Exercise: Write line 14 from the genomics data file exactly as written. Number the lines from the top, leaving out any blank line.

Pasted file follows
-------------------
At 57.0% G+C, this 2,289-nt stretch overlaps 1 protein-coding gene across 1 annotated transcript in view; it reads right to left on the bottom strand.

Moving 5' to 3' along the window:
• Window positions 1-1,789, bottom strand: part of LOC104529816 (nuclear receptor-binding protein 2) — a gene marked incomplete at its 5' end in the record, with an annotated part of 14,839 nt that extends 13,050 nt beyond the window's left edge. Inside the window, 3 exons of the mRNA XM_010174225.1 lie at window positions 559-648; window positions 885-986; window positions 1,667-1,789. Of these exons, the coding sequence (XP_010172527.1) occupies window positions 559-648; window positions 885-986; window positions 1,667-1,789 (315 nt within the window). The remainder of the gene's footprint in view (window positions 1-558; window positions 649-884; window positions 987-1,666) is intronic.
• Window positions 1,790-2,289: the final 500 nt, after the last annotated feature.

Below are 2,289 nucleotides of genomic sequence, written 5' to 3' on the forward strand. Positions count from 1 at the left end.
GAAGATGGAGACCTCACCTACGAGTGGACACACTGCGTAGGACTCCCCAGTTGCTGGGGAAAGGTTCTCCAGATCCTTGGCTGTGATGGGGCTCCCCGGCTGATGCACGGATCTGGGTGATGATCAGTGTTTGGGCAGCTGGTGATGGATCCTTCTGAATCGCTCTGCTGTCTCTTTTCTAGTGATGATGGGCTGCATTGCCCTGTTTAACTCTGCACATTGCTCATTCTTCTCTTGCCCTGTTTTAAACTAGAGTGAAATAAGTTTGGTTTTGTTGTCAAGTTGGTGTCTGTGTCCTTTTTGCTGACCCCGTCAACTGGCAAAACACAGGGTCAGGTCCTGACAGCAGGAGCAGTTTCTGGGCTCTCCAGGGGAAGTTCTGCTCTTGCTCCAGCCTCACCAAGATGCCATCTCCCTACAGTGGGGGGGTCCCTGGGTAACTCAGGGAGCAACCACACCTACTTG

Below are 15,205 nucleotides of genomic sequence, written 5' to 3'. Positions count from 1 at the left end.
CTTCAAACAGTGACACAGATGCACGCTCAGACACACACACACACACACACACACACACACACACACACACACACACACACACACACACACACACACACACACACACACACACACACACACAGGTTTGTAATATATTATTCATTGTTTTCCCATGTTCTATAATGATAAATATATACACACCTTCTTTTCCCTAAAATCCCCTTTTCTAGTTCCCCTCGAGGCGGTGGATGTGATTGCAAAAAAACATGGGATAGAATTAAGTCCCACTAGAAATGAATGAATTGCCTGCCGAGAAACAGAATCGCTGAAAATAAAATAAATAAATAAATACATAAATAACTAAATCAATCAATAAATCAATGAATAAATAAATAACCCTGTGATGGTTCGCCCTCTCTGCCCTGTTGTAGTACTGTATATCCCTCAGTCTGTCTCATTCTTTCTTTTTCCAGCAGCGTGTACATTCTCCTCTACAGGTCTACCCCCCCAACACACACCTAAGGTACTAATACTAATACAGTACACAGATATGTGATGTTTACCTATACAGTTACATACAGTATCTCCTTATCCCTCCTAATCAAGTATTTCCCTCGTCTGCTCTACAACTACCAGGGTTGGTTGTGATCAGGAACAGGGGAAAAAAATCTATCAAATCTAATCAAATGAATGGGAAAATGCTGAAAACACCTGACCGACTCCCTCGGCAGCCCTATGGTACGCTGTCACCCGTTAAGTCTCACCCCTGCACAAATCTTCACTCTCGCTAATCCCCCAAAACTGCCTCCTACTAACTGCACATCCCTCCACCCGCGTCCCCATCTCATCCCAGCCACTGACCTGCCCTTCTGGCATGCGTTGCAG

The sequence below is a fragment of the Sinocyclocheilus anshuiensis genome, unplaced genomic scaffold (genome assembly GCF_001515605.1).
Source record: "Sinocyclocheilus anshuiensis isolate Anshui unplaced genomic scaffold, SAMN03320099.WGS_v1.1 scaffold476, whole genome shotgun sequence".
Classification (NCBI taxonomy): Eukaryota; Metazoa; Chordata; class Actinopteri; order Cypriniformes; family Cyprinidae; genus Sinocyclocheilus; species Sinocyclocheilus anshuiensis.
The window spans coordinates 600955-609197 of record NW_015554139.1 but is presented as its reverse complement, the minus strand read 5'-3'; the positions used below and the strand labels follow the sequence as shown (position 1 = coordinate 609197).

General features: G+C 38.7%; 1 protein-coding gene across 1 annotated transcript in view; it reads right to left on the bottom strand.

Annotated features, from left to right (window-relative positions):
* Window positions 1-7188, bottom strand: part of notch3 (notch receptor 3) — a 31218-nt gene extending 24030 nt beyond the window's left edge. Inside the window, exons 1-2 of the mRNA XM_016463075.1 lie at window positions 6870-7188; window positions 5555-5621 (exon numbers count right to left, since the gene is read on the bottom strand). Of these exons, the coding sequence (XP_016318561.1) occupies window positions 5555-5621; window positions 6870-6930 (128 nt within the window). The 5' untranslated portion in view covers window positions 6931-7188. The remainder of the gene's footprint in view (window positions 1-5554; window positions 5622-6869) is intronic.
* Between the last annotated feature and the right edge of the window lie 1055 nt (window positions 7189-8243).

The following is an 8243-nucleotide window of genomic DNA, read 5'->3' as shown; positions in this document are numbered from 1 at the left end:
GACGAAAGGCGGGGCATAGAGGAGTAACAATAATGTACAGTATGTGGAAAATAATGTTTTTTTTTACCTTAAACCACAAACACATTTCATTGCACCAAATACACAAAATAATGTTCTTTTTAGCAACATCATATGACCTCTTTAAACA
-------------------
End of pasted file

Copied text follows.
Annotated features, from left to right (window-relative positions):